though, during the summer of 2013, the U.S. Fish and Wildlife Service (USFWS)
is considering delisting it.163 The Nez Perce, after much work preparing an EIS
and receiving a congressional appropriation, were awarded concurrent jurisdiction
over wolf management in Idaho. They have been working as co-managers with
the USFWS to reintroduce gray wolves to historic roaming areas in Idaho and to
preserve critical habitat. Jaime Pinkham, a Nez Perce tribal member, stated,
“Restoring the wolf to its rightful place provides an opportunity for the Tribe to
rekindle its cultural ties to the wolf.”164


Tribal Leaders and staff, comments made during proceedings at the Alaska Forum on the
Environment, Anchorage, AK, 2003.
ESA, U.S. Code, vol. 16, secs. 1521-1543 (1973) (The ESA exempts subsistence uses from its
restrictions (sec. 1539(e))).
J. Holyan et al., Wolf Conservation and Management in Idaho: Progress Report 2010 (Lapwai,
Idaho: Nez Perce Tribe Wolf Recovery Project, 2011).
USFWS, "News, Information and Recovery Status Reports," in Gray Wolves in the Northern
Rocky Mountains (USFWS, 2013).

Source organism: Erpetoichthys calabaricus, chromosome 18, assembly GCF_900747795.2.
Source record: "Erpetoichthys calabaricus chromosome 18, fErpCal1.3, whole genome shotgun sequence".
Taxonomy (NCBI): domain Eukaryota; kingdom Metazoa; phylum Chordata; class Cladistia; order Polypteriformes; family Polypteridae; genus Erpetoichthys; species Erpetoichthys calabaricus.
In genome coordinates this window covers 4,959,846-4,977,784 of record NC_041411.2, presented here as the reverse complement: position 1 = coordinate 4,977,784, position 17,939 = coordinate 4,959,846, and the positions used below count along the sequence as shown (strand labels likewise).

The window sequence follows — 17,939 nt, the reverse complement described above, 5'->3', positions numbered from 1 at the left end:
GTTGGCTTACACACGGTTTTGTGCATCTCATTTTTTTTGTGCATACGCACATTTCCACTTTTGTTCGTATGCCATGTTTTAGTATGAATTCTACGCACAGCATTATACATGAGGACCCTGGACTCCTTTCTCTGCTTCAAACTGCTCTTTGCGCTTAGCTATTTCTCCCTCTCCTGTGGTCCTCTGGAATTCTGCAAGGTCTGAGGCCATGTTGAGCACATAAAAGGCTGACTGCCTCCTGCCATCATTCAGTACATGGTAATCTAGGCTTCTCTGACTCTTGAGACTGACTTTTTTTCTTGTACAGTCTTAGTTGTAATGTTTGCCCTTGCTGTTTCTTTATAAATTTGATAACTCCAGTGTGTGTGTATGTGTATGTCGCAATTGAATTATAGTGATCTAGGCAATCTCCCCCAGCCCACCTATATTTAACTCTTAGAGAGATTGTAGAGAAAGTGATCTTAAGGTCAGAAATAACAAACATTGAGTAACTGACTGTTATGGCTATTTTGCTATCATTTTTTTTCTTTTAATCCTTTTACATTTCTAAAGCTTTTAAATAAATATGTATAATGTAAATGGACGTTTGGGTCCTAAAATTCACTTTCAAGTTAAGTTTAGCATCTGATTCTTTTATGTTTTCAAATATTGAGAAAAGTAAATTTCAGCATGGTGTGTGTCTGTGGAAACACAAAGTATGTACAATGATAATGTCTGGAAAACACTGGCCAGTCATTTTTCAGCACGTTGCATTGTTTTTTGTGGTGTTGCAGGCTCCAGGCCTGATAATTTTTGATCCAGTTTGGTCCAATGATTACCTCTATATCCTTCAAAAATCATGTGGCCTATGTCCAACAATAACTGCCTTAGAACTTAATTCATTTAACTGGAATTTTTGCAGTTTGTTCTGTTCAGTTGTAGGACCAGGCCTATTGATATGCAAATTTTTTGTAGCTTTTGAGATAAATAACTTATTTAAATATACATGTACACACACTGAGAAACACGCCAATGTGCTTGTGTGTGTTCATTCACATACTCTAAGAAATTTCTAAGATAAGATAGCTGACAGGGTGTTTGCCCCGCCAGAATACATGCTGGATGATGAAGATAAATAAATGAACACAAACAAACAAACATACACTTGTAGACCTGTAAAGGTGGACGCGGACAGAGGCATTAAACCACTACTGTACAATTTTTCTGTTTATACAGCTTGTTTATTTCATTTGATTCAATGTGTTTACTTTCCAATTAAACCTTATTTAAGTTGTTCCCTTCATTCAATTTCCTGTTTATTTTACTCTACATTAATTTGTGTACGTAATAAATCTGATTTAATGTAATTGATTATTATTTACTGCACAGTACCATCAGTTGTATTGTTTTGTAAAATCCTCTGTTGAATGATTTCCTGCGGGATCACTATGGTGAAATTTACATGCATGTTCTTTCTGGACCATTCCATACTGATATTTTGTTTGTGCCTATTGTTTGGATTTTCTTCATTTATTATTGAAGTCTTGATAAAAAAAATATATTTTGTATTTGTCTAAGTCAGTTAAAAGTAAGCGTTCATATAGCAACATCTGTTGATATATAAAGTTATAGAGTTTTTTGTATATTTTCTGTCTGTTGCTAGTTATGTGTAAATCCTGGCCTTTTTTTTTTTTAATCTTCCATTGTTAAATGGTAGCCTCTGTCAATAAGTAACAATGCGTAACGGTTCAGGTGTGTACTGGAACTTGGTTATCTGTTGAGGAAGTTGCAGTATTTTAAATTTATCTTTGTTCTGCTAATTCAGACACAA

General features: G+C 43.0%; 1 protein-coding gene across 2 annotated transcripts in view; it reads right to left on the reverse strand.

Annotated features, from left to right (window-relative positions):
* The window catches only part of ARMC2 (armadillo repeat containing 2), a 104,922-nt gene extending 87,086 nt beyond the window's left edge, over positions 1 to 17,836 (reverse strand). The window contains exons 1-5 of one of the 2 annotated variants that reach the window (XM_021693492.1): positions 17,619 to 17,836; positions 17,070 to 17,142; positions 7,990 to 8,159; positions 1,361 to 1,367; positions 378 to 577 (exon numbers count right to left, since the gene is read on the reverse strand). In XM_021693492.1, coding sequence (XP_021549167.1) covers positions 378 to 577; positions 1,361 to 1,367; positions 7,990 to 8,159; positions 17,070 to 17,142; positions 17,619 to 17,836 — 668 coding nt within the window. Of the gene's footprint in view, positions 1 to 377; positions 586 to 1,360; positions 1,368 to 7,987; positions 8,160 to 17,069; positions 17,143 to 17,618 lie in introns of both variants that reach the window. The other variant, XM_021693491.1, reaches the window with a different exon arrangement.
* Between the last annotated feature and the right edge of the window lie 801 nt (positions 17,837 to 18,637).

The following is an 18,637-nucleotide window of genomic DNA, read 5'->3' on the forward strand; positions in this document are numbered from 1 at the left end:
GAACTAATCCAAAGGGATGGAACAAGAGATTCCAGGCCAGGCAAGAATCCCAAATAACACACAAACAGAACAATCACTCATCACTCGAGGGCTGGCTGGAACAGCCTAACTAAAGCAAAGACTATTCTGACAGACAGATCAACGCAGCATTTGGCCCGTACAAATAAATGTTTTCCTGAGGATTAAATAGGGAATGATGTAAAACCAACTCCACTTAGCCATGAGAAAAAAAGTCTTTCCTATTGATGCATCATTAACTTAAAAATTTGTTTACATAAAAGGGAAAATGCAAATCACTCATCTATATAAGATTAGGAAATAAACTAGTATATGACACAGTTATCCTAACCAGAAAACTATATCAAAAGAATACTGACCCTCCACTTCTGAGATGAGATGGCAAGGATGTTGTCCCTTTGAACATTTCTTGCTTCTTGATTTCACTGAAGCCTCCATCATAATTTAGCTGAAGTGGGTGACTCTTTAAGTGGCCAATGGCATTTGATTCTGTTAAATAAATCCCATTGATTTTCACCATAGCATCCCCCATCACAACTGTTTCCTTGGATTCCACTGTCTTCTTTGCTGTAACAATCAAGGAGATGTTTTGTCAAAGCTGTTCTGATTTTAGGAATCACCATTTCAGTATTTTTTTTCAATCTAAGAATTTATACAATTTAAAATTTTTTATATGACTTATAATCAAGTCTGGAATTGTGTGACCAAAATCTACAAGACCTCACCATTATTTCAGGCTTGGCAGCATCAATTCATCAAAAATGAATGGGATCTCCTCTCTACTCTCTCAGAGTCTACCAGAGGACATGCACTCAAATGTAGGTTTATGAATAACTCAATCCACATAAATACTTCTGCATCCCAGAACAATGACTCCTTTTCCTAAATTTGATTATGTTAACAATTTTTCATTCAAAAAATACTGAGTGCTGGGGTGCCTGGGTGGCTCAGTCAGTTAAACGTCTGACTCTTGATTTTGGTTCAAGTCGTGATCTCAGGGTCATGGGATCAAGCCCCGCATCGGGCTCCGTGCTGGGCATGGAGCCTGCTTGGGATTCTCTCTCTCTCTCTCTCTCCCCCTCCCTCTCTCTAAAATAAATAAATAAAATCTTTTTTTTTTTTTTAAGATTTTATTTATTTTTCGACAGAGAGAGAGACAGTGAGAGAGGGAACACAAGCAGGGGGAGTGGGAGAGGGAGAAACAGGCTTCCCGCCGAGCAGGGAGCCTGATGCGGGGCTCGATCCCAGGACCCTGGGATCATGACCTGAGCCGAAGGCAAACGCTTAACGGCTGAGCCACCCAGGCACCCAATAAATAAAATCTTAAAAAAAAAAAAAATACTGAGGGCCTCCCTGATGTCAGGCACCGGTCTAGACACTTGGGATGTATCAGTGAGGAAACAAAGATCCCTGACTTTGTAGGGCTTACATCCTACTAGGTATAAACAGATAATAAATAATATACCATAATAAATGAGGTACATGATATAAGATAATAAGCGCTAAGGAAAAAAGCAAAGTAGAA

Crystl Murray, "Nez Perce Wolf Recovery Has Friends & Foes"
http://www.buffalogirlsproductions.com/idahonatives/nez/wolf.html (accessed August 26 2013).


As indigenous peoples across the globe work to halt overfishing, damming
of rivers, extinction of wildlife, and contamination of their air, water and land,
they are working for something beyond a clean environment. They are working
to preserve their culture. They are striving to maintain tribal self-determination.
They are fighting for indigenous rights. As Coeur d'Alene tribal leader David
Matheson observes, “[t]ribal sovereignty is more than a legal doctrine, it is our
existence and our continued survival.”165
So when you talk about what tribal sovereignty is, I think it goes
much deeper than language can ever say. Sovereignty is our
existence, it is our survival. Our old folks said that the only way to
express the words, the feelings and the thoughts of the heart from
the deepest, most tender places, where our most powerful feelings
and knowledge are kept, are with song. So our people sang songs,
and they did dances, and they did ceremonies saying that there is
no difference between everyday life and religion, no difference
between religion and ceremony. Our culture is tied up in all the
things that we do.166
Additional Executive Orders and Memos
Executive orders and memos are official documents through which the
President communicates to his appointees and agency heads directives about the
management of the federal government. In many cases, they are not enforceable
and can be rescinded at any time.167 They are often used, as are Supreme Court
appointments, to steer policy for an administration. In the past, executive orders
have been used to create reservations, guide environmental justice issues and


David Matheson, "Tribal Sovereignty: Preserving Our Way of Life," Arizona State Law
Journal 34, no. 3 (2002): 20.
Ibid., 18.